Immigrants drive U.S. economy


The American economy is thriving, and immigration should get some of the credit. That’s the message from experts who highlight the critical role that immigrants are playing in the workforce.

This may seem surprising when immigration is under attack and chaos at the border is a staple of political rhetoric. But immigrants are filling essential jobs ­— in childcare, health care, food service and agriculture but also in science, technology and entrepreneurship — at a time when employers are struggling to find workers.

About half the recent growth in the labor market came from foreign-born workers, according to an Economic Policy Institute analysis. A recent report by the nonpartisan Congressional Budget Office estimates that growth in the labor force, largely from immigration, will add $7 trillion to America’s GDP in the next decade. More people working means more people paying taxes, which reduces the federal deficit.

Of course, this doesn’t mean our immigration policies are working the way they should. They haven’t been seriously updated since 1986. We need an immigration system that advances our national interest and reflects our values, and we don’t have that. Our current system prioritizes family unification, which is important; but it hasn’t kept pace with changes in technology and the economy.

Obviously, many Americans are concerned about immigration. A recent Gallup survey found 28% of respondents named immigration as the top problem facing our nation, more than cited inflation or any other issue. And it’s not just Republicans who worry. Liberal cities like New York, Chicago and Denver have been overwhelmed by migrants bused from Texas.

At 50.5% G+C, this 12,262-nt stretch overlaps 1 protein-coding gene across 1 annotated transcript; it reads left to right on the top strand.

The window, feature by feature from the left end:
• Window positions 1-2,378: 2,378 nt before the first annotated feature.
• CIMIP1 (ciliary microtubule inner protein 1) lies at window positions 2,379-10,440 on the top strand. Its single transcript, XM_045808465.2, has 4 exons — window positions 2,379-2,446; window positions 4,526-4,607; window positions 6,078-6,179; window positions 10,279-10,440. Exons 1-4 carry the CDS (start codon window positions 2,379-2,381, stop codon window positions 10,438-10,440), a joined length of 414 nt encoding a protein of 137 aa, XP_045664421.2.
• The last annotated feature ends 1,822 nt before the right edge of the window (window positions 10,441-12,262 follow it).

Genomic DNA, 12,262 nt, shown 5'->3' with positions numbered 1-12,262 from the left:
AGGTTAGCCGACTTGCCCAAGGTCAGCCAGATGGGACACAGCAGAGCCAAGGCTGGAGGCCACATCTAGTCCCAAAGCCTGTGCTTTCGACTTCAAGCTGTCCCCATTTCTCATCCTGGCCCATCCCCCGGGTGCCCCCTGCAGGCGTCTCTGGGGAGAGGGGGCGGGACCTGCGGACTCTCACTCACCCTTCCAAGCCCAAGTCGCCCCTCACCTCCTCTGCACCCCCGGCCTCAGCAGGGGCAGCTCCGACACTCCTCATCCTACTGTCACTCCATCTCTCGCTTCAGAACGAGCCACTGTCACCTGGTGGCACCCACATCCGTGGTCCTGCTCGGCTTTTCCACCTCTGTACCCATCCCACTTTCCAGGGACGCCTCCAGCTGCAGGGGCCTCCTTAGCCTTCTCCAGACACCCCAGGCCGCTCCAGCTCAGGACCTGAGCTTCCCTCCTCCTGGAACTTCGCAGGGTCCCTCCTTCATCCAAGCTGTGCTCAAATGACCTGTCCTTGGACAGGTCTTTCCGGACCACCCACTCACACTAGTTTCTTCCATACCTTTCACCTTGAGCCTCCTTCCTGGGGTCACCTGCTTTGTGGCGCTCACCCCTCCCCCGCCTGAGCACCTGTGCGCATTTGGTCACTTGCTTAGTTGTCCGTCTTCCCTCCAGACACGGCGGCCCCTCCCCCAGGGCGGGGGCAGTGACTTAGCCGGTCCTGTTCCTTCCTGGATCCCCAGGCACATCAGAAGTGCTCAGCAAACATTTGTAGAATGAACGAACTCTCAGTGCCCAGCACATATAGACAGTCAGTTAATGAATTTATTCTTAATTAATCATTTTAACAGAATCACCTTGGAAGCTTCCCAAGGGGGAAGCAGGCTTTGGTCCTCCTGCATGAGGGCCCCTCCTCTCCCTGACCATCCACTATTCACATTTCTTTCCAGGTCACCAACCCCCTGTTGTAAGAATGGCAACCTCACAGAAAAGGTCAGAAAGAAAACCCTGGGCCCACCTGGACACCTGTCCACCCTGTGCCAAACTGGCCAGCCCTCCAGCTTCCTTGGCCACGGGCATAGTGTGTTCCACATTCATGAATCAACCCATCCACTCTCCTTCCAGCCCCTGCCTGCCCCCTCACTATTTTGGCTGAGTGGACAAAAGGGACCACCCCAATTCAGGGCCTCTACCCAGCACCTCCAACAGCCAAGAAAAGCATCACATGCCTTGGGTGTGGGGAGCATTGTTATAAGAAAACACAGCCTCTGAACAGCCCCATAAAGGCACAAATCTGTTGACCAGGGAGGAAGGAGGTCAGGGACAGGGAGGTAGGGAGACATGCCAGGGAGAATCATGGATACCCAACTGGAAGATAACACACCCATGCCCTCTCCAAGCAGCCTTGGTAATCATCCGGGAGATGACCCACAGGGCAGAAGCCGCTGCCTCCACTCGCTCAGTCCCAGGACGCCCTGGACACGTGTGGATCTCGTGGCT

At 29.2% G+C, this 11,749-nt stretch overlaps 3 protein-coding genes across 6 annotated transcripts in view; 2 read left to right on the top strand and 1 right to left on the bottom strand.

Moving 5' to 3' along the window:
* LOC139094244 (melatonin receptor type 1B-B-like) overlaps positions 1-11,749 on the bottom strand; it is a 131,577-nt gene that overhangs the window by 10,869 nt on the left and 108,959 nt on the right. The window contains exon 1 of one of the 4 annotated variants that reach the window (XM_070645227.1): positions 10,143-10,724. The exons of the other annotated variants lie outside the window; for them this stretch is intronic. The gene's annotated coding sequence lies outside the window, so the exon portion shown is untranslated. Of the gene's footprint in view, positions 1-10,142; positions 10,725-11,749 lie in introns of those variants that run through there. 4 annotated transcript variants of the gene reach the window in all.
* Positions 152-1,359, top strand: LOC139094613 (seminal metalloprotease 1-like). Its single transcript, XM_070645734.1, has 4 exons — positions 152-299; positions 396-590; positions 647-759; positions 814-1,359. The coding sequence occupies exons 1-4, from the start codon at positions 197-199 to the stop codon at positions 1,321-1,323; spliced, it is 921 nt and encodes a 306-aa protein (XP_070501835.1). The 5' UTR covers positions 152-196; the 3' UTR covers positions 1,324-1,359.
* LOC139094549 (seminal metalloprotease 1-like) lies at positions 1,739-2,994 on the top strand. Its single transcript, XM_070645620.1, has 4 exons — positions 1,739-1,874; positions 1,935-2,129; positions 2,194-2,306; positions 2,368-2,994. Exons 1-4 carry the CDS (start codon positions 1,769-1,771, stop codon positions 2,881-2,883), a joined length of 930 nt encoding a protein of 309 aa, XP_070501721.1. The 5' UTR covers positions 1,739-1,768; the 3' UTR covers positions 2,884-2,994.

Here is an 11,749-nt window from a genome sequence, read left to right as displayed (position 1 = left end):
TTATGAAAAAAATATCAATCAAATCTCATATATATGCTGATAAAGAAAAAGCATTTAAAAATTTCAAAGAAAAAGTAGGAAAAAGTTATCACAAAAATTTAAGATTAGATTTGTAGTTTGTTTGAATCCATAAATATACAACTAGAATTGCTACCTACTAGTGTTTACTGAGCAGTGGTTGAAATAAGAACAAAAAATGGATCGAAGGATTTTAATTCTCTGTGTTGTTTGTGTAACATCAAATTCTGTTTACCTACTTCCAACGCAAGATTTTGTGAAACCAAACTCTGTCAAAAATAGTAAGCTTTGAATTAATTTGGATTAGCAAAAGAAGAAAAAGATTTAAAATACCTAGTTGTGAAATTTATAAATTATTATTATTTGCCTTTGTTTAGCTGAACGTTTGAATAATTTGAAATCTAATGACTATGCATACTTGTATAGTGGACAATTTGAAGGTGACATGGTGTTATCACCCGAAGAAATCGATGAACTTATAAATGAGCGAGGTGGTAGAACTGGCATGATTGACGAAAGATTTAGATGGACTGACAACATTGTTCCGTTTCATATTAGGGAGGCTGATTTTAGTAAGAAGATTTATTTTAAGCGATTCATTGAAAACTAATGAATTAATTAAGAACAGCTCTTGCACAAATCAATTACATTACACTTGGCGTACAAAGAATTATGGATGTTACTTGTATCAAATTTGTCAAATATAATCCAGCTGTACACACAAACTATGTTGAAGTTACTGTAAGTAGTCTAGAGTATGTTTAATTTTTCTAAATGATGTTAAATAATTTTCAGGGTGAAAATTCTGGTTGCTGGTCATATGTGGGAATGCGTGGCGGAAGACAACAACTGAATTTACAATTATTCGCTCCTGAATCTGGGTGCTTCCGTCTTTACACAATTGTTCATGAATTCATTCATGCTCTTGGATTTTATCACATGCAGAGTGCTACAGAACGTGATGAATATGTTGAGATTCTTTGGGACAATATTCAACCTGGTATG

But some fears are overblown. Research finds that immigrants don’t take jobs from native-born Americans or drive down wages, at least in times of robust employment. Neither do they rely excessively on public assistance or commit more crimes. The vast majority play by the rules and contribute to society. The Pew Research Center estimates that just 22% of foreign-born workers are undocumented.

America is a nation of immigrants, but immigration has often been controversial. An anti-immigrant backlash 100 years ago produced legislation to bar most migrants not from Northern and Western Europe. It wasn’t until the 1960s that a point-based system replaced national-origin quotas.

Today, immigrants account for 13.6% of the U.S. population, a modern-day high and about the same percentage as a century ago. The share of foreign-born workers in the labor force is higher, largely because immigrants are likely to be of working age. That’s important because the native-born population of working age isn’t growing. The Baby Boom generation has reached retirement, straining programs like Medicare and Social Security. As Brookings Institution analyst William H. Frey writes, “immigration levels are crucial in leading to national growth as opposed to decline, and countering what would otherwise be extreme aging.”

A well-designed immigration system could maximize the benefits of immigration while reducing border issues and other concerns. Unfortunately, getting agreement on immigration is extremely difficult. We saw this recently when the Senate reached a bipartisan deal to pair border restrictions and funding with aid to Ukraine and Israel only to see the House reject the plan.

Almost 20 years ago, former Sen. Spencer Abraham and I chaired a task force to study America’s immigration policies. We recommended a simplified and streamlined system with consistent federal oversight, updated technology, improved border security, protection of human rights and a path to legal status for unauthorized immigrants. These ideas shouldn’t be controversial, and they are as worthwhile today as when they were written.

It may be too much to expect Congress to pass immigration reform in an election year, when politicians are eager to exploit the issue. But we can’t keep kicking solutions down the road. Immigration is too important: to the economy and to our identity as a nation.

Lee Hamilton is a Senior Advisor for the Indiana University Center on Representative Government; a Distinguished Scholar at the IU Hamilton Lugar School of Global and International Studies; and a Professor of Practice at the IU O’Neill School of Public and Environmental Affairs. He was a member of the U.S. House of Representatives for 34 years.